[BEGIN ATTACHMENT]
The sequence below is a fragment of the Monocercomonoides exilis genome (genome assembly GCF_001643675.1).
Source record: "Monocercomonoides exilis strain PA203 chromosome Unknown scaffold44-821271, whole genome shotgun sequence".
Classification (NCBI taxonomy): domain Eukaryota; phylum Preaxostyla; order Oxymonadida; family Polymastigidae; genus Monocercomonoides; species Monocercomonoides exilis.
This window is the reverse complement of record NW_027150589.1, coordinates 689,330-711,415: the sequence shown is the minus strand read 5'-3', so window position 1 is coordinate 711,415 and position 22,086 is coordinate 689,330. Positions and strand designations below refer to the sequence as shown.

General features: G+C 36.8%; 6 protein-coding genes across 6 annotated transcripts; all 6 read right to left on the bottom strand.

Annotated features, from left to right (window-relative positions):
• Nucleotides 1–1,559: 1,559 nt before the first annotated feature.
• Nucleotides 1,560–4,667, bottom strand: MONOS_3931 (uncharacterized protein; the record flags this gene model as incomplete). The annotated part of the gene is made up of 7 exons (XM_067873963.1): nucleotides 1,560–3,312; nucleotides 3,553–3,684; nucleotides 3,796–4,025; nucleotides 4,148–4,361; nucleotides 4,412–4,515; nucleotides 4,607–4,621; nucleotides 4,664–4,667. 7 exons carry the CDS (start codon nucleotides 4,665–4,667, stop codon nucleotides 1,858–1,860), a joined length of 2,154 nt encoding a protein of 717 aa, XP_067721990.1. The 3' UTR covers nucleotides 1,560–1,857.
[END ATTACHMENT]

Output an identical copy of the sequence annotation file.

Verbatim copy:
The sequence below is a fragment of the Monocercomonoides exilis genome (genome assembly GCF_001643675.1).
Source record: "Monocercomonoides exilis strain PA203 chromosome Unknown scaffold44-821271, whole genome shotgun sequence".
Classification (NCBI taxonomy): domain Eukaryota; phylum Preaxostyla; order Oxymonadida; family Polymastigidae; genus Monocercomonoides; species Monocercomonoides exilis.
This window is the reverse complement of record NW_027150589.1, coordinates 689,330-711,415: the sequence shown is the minus strand read 5'-3', so window position 1 is coordinate 711,415 and position 22,086 is coordinate 689,330. Positions and strand designations below refer to the sequence as shown.

General features: G+C 36.8%; 6 protein-coding genes across 6 annotated transcripts; all 6 read right to left on the bottom strand.

Annotated features, from left to right (window-relative positions):
• Nucleotides 1–1,559: 1,559 nt before the first annotated feature.
• Nucleotides 1,560–4,667, bottom strand: MONOS_3931 (uncharacterized protein; the record flags this gene model as incomplete). The annotated part of the gene is made up of 7 exons (XM_067873963.1): nucleotides 1,560–3,312; nucleotides 3,553–3,684; nucleotides 3,796–4,025; nucleotides 4,148–4,361; nucleotides 4,412–4,515; nucleotides 4,607–4,621; nucleotides 4,664–4,667. 7 exons carry the CDS (start codon nucleotides 4,665–4,667, stop codon nucleotides 1,858–1,860), a joined length of 2,154 nt encoding a protein of 717 aa, XP_067721990.1. The 3' UTR covers nucleotides 1,560–1,857.